Following David Parsons' year of office as national chairman of the National Federation of Builders, Robert Zarywacz took the opportunity to discuss the state of the construction industry and prospects for North Devon with the managing director of Pearce Construction (Barnstaple).
IT is hard to believe that a year has passed since I interviewed David Parsons as he took up the reins as national chairman of the National Federation of Builders. Then, David spoke about his aim to ensure the survival and growth of members in readiness for the return to more favourable trading conditions. He also talked of his intention to lobby for procurement policies that offered small and medium-sized enterprises (SMEs) fair access to opportunities for local private and public sector work. A year on and David, always careful not to be carried away by hype, is pleased to welcome what he calls "controlled optimism" in the construction industry.
"It has taken four or five years as people have repositioned themselves," said David. "We are selling houses again and there are more opportunities becoming available. Housing pulled us in after Northern Rock and now housing is pulling us out again."
David added that this was the sentiment he detected as he went round the country in his role as NFB chairman.
"My role included strategy, troubleshooting and networking. I met with people from all around the regions. It has been good for me and good for the business."
The challenges created by the recession are requiring firms in the construction industry, as in every other sector, to change. David has been at the heart of the NFB's consultation with and lobbying of Government on policies and initiatives including building information modelling, local government procurement and the Green Deal.
David's lobbying included visiting Westminster and hosting a visit from the Government's chief construction adviser, Peter Hansford, in Barnstaple. The visit included a tour round social and private housing in the town and meeting NFB members to discuss issues such as public sector frameworks. There is concern that frameworks, which local authorities use to manage construction procurement, limit the opportunities available to SMEs.
"It was an interesting 12 months but it went by too quickly. We have to think months and years ahead."
David remains concerned about the lack of funding from banks to SMEs as well as the practice of major contractors who have 90-day and 120-day payment terms: "Microbusinesses are subsidising the major contractors."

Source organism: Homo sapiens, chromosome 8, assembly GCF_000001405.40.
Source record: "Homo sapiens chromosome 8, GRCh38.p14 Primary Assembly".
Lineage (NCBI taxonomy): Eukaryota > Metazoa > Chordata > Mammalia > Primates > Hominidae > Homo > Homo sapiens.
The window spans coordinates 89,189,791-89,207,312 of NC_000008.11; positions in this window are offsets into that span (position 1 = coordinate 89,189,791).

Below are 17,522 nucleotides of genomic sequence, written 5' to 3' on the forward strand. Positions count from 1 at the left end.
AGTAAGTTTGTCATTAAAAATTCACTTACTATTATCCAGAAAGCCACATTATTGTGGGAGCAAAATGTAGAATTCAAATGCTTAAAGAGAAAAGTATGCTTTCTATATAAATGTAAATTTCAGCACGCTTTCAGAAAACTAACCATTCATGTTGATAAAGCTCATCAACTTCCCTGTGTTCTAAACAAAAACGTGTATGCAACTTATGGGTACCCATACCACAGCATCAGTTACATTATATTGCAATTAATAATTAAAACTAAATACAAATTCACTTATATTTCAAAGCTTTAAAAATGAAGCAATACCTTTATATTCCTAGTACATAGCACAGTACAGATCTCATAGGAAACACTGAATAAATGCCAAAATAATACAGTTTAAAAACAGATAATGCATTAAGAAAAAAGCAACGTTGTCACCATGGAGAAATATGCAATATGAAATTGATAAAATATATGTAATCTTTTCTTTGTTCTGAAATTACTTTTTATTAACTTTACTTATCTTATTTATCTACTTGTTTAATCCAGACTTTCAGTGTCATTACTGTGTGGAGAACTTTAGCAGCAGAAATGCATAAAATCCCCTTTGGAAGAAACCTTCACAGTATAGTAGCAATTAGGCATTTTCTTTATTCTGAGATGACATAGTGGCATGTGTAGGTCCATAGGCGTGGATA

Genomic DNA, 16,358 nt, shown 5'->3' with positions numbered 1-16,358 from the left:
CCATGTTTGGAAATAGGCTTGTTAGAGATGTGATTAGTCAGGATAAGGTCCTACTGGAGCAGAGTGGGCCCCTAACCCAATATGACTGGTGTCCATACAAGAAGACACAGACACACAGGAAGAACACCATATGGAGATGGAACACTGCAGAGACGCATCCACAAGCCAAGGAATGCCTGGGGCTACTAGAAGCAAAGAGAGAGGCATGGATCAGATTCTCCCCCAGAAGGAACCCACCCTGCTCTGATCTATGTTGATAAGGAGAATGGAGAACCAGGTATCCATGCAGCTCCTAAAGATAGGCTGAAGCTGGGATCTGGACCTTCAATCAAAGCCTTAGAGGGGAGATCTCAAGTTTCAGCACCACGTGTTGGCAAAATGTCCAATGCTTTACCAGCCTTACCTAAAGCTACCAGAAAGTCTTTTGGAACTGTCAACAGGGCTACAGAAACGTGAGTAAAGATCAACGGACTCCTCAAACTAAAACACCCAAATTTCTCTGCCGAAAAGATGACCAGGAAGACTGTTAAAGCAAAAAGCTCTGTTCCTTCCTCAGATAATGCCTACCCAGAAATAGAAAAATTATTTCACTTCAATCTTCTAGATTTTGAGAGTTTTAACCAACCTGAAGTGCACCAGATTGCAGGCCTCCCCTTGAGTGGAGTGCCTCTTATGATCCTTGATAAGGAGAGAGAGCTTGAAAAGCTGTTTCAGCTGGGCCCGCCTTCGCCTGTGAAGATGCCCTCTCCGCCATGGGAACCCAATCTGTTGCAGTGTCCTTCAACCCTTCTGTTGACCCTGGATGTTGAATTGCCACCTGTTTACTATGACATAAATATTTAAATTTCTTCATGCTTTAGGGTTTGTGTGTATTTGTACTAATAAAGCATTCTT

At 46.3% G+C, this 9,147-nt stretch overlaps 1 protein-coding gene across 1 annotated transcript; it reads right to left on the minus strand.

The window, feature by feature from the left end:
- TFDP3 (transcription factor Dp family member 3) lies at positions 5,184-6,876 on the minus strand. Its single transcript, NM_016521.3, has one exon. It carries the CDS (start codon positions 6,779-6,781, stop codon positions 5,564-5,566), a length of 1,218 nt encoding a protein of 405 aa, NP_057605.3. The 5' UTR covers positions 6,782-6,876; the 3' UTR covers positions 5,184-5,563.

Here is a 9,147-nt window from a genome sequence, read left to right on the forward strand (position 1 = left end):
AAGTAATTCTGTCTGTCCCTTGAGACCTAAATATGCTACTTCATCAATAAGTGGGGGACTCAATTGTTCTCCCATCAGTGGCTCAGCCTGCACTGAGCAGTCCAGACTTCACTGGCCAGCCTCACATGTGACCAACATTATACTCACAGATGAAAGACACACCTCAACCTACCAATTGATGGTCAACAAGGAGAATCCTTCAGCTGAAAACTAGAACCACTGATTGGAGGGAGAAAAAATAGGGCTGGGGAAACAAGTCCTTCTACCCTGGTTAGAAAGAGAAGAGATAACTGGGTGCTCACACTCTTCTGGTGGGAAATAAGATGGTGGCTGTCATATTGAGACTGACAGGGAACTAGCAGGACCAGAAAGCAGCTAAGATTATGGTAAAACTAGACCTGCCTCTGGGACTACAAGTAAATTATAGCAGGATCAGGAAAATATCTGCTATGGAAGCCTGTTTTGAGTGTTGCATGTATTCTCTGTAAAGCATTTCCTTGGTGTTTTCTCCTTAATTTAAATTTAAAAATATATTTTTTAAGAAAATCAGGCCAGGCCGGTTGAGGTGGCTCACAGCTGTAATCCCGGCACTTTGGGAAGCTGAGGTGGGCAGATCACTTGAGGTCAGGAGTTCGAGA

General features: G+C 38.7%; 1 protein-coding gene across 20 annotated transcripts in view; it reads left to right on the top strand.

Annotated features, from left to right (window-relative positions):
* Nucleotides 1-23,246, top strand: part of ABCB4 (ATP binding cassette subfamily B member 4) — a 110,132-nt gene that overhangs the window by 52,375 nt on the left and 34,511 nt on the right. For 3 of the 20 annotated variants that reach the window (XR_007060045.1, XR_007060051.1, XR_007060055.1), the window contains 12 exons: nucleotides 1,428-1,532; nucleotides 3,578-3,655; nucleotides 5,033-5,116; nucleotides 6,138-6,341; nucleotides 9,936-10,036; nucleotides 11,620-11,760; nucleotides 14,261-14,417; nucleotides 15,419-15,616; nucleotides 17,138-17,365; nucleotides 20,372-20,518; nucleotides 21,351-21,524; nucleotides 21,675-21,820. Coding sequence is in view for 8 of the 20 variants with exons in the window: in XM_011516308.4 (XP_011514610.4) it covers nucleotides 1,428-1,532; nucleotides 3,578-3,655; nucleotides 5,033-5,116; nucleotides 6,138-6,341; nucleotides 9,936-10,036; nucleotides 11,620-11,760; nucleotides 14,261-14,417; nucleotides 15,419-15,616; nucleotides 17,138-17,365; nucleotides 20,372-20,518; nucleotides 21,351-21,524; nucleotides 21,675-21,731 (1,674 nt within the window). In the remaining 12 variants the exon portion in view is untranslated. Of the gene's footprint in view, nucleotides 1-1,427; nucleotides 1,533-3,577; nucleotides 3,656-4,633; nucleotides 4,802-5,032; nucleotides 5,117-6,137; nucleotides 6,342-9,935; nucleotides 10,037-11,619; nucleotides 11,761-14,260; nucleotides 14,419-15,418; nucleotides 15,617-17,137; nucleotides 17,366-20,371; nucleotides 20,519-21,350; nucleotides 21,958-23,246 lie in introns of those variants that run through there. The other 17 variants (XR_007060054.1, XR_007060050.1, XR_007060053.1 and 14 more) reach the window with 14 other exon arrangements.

He also believes that despite action by the Government there has been little improvement in the planning process and that it can still take years to reach the stage when construction of a project can begin.
Turning his attention to North Devon, David believes there is more of a feelgood factor in the area as house building gets under way again. Pearce has also just completed the Dogs Trust's £2.1 million rebuild at West Down and is currently working on a £2 million major refurbishment project at Petroc, both contracts won against national competitors. Projects of this scale combined with house building has required Pearce to recruit more people.
"Our employees peaked at 128, then fell to 100 and are back up to 114 having recruited new staff from site managers to surveyors, ground workers, carpenters and masons. This is to cope with the increase in work."
Pearce has a long history of recruiting and retaining its people and in January site manager John Buckingham retired after 50 years with the company. More than 20% have completed 25 years' service, while seven employees have completed 40 years.
Some 30% of employees started at Pearce as apprentices or trainees and the company has taken on three trade apprentices this year as well as an apprentice administrator. Many staff continue day release training and some study up to NVQ level 6, equivalent to degree level.
David believes that employing young people and giving them vocational training benefits both the company and the individual.
While David's stint as chairman of the NFB has finished, he remains a director of the organisation and continues to take an interest in developing the construction industry.
It is clear to see that he is pleased that prospects are better now than 12 months ago and, rather than see another boom leading to such a spectacular bust, he much prefers the steadier progress of "controlled optimism".
For details visit pearcebarnstaple.co.uk